Women with type 2 diabetes are 20% more at risk of experiencing a cardiovascular event compared to those living without the condition, latest evidence shows.

According to new research findings – which were presented today at the Diabetes UK Professional Conference (DUKPC) 2023 – women with type 2 diabetes are 12% more likely to develop a cardiovascular complication compared to men living with the same condition.

Additionally, women with the condition were more likely to be obese, hypertensive, and have hypercholesterolemia, compared to men with type 2 diabetes, the study has reported.

However, the research shows that women with type 2 diabetes were less likely to be prescribed lipid-lowering medication and angiotensin-converting enzyme inhibitors, especially if they had cardiovascular disease.

Professor Martin Rutter, Honorary Consultant Physician at the Manchester Royal Infirmary, also revealed that on average women were 24 kilos heavier than men if they were diagnosed with type 2 diabetes at a young age.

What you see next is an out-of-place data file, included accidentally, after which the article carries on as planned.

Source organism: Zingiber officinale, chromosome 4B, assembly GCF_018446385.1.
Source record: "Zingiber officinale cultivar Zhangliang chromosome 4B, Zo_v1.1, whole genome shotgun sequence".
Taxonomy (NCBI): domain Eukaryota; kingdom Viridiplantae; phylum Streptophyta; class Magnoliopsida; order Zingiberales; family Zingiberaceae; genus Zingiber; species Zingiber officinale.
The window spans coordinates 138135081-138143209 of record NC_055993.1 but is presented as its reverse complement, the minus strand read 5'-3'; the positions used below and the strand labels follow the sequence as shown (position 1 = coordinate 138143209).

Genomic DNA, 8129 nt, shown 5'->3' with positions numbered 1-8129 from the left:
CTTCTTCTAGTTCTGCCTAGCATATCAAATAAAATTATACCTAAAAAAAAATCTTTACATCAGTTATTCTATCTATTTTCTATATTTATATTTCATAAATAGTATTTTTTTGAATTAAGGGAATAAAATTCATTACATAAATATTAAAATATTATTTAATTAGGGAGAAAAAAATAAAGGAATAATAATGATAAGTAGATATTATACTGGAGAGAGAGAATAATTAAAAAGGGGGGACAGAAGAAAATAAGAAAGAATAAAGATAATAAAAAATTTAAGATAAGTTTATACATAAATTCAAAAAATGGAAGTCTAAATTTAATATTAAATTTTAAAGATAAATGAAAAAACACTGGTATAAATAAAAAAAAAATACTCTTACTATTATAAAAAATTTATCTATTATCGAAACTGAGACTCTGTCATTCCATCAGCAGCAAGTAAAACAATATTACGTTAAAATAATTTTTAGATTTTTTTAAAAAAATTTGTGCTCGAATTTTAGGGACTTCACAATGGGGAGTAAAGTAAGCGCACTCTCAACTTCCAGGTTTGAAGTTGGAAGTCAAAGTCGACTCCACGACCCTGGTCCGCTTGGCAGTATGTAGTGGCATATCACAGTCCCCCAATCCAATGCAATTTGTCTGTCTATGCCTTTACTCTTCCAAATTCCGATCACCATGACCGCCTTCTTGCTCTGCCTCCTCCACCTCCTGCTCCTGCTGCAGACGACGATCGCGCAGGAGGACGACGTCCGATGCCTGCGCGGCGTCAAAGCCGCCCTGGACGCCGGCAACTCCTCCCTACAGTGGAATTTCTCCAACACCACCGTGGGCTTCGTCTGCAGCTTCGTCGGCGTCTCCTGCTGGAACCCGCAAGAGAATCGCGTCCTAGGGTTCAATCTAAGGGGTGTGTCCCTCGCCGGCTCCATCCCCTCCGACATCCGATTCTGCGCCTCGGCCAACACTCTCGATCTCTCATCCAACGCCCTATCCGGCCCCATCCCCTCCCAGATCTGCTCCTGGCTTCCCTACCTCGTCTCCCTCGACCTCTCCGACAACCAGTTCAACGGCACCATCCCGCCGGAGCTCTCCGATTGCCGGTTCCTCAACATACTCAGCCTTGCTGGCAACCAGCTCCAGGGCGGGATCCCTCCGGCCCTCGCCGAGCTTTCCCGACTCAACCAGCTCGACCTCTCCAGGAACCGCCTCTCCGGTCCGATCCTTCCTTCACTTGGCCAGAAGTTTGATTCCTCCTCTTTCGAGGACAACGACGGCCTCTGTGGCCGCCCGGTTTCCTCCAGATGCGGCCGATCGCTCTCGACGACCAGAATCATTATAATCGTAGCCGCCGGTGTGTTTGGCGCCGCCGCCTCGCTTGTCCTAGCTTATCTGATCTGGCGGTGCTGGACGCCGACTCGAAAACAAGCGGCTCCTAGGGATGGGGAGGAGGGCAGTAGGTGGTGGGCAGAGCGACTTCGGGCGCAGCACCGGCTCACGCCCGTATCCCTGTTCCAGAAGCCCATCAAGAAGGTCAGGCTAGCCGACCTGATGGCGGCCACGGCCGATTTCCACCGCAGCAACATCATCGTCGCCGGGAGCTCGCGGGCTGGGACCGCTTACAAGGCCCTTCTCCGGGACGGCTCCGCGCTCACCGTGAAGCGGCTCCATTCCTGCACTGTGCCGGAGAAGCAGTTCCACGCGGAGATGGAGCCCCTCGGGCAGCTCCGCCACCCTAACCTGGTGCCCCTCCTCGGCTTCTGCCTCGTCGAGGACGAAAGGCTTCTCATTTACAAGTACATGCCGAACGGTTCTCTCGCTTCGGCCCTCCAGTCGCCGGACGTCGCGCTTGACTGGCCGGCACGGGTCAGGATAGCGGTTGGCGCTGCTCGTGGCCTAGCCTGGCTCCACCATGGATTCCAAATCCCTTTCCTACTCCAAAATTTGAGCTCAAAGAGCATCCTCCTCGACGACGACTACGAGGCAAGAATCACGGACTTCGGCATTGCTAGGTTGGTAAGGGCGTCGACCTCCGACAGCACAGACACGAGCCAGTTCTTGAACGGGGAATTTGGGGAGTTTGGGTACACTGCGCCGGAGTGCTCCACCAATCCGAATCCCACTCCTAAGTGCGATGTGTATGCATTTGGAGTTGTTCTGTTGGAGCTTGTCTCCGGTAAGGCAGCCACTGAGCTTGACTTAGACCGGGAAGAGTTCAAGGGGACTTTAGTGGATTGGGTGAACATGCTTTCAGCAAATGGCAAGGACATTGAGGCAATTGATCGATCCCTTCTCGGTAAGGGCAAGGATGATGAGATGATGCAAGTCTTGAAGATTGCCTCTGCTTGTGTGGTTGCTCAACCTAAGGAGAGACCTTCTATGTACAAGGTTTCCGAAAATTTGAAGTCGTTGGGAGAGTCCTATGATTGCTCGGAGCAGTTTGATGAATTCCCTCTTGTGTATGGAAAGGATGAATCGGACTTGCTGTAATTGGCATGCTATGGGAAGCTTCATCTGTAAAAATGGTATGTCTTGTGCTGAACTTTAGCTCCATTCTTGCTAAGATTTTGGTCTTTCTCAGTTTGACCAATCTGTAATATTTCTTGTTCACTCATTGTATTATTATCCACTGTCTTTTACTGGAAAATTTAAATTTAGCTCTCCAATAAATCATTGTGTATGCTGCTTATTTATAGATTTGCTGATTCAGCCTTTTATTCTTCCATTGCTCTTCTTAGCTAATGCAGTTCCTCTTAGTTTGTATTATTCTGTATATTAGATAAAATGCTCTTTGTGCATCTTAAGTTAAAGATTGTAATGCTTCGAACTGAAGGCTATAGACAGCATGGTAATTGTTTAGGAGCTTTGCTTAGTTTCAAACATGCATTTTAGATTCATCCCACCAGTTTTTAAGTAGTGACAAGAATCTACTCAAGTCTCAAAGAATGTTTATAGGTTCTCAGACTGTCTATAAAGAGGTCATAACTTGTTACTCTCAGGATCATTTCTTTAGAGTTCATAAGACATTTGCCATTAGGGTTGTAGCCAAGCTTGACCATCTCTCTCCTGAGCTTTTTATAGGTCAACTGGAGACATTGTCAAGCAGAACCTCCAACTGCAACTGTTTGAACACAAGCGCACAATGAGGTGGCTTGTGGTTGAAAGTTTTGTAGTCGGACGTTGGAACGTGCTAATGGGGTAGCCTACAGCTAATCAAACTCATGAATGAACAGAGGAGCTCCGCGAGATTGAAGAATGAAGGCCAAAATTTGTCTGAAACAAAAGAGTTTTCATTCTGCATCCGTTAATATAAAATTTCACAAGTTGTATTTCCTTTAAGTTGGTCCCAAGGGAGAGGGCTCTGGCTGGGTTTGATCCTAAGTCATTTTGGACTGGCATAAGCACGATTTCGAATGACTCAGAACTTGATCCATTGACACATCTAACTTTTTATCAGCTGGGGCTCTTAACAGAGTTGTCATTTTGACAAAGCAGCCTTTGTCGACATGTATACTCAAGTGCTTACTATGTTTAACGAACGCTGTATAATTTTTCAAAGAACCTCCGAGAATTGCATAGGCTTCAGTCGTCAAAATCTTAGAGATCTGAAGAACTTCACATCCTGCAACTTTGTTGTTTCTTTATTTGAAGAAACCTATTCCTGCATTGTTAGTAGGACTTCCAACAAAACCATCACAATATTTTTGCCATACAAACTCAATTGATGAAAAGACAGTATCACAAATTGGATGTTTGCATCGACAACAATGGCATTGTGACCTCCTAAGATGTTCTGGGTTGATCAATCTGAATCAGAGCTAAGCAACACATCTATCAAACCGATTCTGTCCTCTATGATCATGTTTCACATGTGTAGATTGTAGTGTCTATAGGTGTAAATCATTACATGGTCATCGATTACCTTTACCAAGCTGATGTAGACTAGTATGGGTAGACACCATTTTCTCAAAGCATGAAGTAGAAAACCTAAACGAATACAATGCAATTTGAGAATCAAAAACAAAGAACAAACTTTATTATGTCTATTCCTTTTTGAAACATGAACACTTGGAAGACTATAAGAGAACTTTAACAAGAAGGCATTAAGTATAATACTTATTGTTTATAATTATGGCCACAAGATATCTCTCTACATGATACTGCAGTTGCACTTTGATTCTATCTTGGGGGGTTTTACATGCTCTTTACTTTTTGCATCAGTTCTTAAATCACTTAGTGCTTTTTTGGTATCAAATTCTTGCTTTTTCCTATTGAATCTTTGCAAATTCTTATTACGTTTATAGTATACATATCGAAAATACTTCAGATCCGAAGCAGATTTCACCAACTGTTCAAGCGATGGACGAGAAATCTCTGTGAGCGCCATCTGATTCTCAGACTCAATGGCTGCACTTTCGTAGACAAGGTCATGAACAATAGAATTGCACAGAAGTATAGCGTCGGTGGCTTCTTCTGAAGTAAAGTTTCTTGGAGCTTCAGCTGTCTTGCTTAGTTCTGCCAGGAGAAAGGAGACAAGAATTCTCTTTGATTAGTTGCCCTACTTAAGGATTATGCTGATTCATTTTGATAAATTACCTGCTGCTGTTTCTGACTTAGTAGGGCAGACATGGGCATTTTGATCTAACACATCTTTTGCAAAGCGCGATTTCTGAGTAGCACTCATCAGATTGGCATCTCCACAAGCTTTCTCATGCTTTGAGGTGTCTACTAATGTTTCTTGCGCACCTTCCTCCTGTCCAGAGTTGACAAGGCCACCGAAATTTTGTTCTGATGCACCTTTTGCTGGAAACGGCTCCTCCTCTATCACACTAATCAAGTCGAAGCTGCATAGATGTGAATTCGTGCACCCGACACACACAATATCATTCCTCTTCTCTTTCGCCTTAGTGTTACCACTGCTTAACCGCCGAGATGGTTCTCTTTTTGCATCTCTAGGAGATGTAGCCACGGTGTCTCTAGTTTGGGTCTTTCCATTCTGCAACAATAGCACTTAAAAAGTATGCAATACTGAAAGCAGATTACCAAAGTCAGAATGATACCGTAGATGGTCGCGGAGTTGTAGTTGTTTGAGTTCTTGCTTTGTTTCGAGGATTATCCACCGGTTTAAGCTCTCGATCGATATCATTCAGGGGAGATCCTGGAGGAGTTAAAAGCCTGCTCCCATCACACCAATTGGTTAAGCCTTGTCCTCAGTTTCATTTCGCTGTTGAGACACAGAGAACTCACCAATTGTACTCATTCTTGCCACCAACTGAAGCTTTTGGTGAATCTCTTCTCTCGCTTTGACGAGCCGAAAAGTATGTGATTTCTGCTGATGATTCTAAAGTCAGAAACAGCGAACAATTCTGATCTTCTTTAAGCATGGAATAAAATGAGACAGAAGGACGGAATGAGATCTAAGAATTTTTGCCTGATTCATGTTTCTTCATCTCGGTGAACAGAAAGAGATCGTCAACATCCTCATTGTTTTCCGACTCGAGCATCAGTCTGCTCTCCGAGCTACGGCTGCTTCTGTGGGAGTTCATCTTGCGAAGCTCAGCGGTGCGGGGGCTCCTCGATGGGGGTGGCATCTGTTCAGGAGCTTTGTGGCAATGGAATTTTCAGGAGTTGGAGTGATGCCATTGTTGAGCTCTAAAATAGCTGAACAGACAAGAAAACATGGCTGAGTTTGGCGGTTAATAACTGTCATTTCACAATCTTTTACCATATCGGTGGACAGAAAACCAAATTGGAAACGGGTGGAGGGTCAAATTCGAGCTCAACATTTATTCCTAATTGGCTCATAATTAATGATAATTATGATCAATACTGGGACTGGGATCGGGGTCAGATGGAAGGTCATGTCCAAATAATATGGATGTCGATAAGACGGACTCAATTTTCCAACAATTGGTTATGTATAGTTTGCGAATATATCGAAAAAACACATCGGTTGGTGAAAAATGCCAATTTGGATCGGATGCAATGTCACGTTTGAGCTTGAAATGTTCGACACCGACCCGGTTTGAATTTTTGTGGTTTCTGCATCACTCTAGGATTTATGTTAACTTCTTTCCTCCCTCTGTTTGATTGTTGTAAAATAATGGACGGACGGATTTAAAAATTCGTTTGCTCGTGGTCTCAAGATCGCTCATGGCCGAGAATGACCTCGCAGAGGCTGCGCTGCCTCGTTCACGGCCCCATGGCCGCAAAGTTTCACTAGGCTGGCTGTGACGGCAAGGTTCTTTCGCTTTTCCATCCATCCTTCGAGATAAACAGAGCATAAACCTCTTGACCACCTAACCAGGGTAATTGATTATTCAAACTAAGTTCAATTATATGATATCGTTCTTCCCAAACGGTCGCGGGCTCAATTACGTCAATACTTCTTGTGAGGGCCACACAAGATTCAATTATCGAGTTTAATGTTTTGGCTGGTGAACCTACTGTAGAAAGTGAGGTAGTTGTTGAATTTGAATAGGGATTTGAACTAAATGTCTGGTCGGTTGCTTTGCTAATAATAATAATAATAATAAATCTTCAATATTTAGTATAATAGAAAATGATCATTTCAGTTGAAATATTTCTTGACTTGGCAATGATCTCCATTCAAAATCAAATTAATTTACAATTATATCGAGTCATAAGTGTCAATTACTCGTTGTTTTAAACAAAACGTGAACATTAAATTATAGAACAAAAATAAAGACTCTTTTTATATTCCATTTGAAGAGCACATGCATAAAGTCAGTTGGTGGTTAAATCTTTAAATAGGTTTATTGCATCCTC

Professor Rutter’s research adds to a body of evidence showing that there is a difference between the genders when it comes to disease.

Long COVID for example, effects both men and women. However, women appear to have double the risk of developing long COVID-19 as men until around age 60 years.

Professor Martin Rutter’s research was presented at the Diabetes UK Annual Conference which took place in Liverpool.

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